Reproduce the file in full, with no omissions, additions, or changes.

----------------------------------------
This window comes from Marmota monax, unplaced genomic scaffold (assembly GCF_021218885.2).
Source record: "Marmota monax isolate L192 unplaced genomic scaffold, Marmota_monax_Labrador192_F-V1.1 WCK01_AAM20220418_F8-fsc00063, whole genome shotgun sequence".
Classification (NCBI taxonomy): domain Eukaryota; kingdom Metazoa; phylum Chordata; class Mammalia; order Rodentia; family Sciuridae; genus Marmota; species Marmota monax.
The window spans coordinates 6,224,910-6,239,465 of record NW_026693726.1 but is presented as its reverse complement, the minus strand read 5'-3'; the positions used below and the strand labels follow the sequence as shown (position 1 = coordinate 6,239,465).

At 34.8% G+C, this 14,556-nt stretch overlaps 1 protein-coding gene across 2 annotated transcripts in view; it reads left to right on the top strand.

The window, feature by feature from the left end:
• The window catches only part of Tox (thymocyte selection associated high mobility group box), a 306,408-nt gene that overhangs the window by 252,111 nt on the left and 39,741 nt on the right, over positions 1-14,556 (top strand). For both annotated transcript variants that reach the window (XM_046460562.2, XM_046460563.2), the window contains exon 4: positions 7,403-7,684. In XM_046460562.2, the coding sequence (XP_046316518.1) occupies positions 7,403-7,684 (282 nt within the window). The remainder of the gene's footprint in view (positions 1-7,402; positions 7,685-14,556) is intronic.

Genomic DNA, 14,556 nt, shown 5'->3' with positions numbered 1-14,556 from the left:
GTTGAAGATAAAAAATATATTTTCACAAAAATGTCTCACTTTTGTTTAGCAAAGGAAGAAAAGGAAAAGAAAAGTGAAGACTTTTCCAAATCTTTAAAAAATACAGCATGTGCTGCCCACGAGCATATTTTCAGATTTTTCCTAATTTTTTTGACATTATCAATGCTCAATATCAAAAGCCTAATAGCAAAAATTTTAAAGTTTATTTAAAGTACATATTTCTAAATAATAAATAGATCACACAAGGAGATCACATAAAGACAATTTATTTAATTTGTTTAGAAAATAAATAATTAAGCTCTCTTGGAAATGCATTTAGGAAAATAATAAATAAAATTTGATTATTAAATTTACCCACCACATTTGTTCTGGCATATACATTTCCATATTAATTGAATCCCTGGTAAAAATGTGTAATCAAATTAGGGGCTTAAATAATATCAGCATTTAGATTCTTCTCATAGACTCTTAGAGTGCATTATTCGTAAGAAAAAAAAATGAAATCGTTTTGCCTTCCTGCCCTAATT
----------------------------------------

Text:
This window comes from Marmota monax, unplaced genomic scaffold (assembly GCF_021218885.2).
Source record: "Marmota monax isolate L192 unplaced genomic scaffold, Marmota_monax_Labrador192_F-V1.1 WCK01_AAM20220418_F8-fsc00063, whole genome shotgun sequence".
Classification (NCBI taxonomy): domain Eukaryota; kingdom Metazoa; phylum Chordata; class Mammalia; order Rodentia; family Sciuridae; genus Marmota; species Marmota monax.
The window spans coordinates 6,224,910-6,239,465 of record NW_026693726.1 but is presented as its reverse complement, the minus strand read 5'-3'; the positions used below and the strand labels follow the sequence as shown (position 1 = coordinate 6,239,465).

At 34.8% G+C, this 14,556-nt stretch overlaps 1 protein-coding gene across 2 annotated transcripts in view; it reads left to right on the top strand.

The window, feature by feature from the left end:
• The window catches only part of Tox (thymocyte selection associated high mobility group box), a 306,408-nt gene that overhangs the window by 252,111 nt on the left and 39,741 nt on the right, over positions 1-14,556 (top strand). For both annotated transcript variants that reach the window (XM_046460562.2, XM_046460563.2), the window contains exon 4: positions 7,403-7,684. In XM_046460562.2, the coding sequence (XP_046316518.1) occupies positions 7,403-7,684 (282 nt within the window). The remainder of the gene's footprint in view (positions 1-7,402; positions 7,685-14,556) is intronic.

Genomic DNA, 14,556 nt, shown 5'->3' with positions numbered 1-14,556 from the left:
GTTGAAGATAAAAAATATATTTTCACAAAAATGTCTCACTTTTGTTTAGCAAAGGAAGAAAAGGAAAAGAAAAGTGAAGACTTTTCCAAATCTTTAAAAAATACAGCATGTGCTGCCCACGAGCATATTTTCAGATTTTTCCTAATTTTTTTGACATTATCAATGCTCAATATCAAAAGCCTAATAGCAAAAATTTTAAAGTTTATTTAAAGTACATATTTCTAAATAATAAATAGATCACACAAGGAGATCACATAAAGACAATTTATTTAATTTGTTTAGAAAATAAATAATTAAGCTCTCTTGGAAATGCATTTAGGAAAATAATAAATAAAATTTGATTATTAAATTTACCCACCACATTTGTTCTGGCATATACATTTCCATATTAATTGAATCCCTGGTAAAAATGTGTAATCAAATTAGGGGCTTAAATAATATCAGCATTTAGATTCTTCTCATAGACTCTTAGAGTGCATTATTCGTAAGAAAAAAAAATGAAATCGTTTTGCCTTCCTGCCCTAATT